Microsoft has released a laptop that’s light, attractive, and designed for portable computing on the go. Surface Laptop is MacBook Air, Microsoft style, but with a higher-resolution screen and current generation processor.
A metal frame, bright, sharp display with a small bezel, and a keyboard surrounded by Alcantara fabric make it an attractive package.
But it’s not without issues. One is the laptop’s new operating system, Windows 10 S, which resurrects a problem that annoyed consumers a few years ago with Windows RT, an OS built for 32-bit ARM architecture. You could run only apps installed from Microsoft Store, not .exe files. If you needed your other software on an RT tablet, you were dead in the water.
The same applies to Windows 10 S, a streamlined Windows present on Surface Laptop that Microsoft says offers a speed bump, better security, longer battery life and lightning-fast login. Again, you can’t install .exe files.
As with RT, I could run apps only from the Microsoft Store. That meant no Firefox, Chrome or Safari, because they are not in the Windows Store.
I also could not run external programs that I normally use to test the CPU and graphics capabilities of notebooks.
For browsing I was left with Edge, which supports only about 40 extensions, and Internet Explorer. Some Edge extensions are useful such as AdBlock and password managers by LastPass and Norton.
Others were of no interest. Bing is the default search engine, which is annoying if you’re not a Bing fan.
Thankfully, Microsoft lets you upgrade to Windows 10 Pro in a few clicks. The upgrade is free until year’s end, and after that costs $79. That’s exactly what I did.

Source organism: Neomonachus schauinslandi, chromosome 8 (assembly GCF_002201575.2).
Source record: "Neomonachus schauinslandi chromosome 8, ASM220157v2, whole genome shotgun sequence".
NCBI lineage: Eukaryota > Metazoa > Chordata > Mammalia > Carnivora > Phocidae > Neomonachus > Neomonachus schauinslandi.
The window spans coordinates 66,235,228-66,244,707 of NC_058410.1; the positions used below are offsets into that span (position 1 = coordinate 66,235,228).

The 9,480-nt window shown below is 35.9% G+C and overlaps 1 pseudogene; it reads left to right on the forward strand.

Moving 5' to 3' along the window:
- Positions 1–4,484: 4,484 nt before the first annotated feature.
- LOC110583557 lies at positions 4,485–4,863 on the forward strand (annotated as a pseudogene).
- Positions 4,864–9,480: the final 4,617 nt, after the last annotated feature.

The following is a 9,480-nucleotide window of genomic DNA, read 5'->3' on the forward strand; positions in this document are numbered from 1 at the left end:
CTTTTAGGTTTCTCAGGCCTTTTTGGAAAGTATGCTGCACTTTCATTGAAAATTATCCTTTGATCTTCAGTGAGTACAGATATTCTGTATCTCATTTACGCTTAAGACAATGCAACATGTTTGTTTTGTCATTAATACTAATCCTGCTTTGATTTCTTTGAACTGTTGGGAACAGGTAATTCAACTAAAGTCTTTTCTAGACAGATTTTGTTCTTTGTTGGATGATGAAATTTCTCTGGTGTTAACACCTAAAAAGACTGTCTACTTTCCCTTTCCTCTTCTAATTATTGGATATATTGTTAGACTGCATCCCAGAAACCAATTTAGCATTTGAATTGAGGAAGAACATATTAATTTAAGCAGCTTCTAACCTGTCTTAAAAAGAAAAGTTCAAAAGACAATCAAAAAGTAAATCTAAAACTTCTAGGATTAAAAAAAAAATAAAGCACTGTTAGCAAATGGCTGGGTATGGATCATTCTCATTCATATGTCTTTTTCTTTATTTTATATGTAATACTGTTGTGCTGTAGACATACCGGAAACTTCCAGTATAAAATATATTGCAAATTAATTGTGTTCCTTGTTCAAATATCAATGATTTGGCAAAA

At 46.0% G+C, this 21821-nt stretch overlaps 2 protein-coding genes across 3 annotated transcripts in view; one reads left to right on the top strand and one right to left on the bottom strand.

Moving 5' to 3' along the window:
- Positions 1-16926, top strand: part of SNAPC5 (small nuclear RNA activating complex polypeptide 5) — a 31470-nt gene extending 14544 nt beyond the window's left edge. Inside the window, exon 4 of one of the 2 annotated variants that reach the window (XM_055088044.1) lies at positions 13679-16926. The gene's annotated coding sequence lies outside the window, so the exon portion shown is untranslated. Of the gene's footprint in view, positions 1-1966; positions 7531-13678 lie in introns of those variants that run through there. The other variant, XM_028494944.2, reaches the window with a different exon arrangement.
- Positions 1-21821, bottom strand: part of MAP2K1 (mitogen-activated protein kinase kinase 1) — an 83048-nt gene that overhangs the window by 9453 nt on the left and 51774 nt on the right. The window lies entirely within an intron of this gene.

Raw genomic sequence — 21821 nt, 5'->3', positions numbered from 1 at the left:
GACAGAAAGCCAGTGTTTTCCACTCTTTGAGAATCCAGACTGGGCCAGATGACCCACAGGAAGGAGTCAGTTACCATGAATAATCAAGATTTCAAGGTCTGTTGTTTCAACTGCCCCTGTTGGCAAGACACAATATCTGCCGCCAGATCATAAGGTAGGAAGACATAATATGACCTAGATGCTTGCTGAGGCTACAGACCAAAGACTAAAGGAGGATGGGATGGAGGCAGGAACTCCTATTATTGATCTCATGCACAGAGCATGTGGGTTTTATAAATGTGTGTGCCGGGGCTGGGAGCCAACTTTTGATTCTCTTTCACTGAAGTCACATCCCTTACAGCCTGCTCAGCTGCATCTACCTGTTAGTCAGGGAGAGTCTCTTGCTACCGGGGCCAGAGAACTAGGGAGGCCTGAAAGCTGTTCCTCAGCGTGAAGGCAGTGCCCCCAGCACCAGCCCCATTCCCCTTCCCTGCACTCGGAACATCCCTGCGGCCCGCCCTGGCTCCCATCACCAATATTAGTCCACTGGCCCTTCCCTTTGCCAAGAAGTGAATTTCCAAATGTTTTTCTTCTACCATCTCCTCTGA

Frankly, I see little point in staying with 10 S unless you use it at, say, a school that insists on 10 S for educational reasons.
As for battery life, with 10 S operating, the battery delivered 14 hours 37 minutes playing video at 50 per cent screen brightness and hardware acceleration enabled. Sure, that’s amazing. But after I upgraded to 10 Pro, it still delivered a phenomenal 13 hours 53 minutes battery life.
Then there’s wake-up. In 10 S, Windows Hello face recognition has you verified in a flash. But it still took only a couple of seconds with 10 Pro installed on the same Surface Laptop.
As for security, Microsoft says no .exe file installations means better security. That’s true, but ransomware running from a network-connected machine could still scramble your files, and you still can be a target of phishing. You don’t run your favourite antivirus security software in 10 S if it’s not in the store. Don’t let 10 S lure you into a false sense of security.
My suggestion is to upgrade to 10 Pro, but strictly limit the third-party services and .exe programs running in the background. They are the real culprit when it comes to poor performance.
The start-up section of Task Manager can get rid of programs that you don’t need running at start-up. The services tab in Control Panel will let you disable unnecessary services.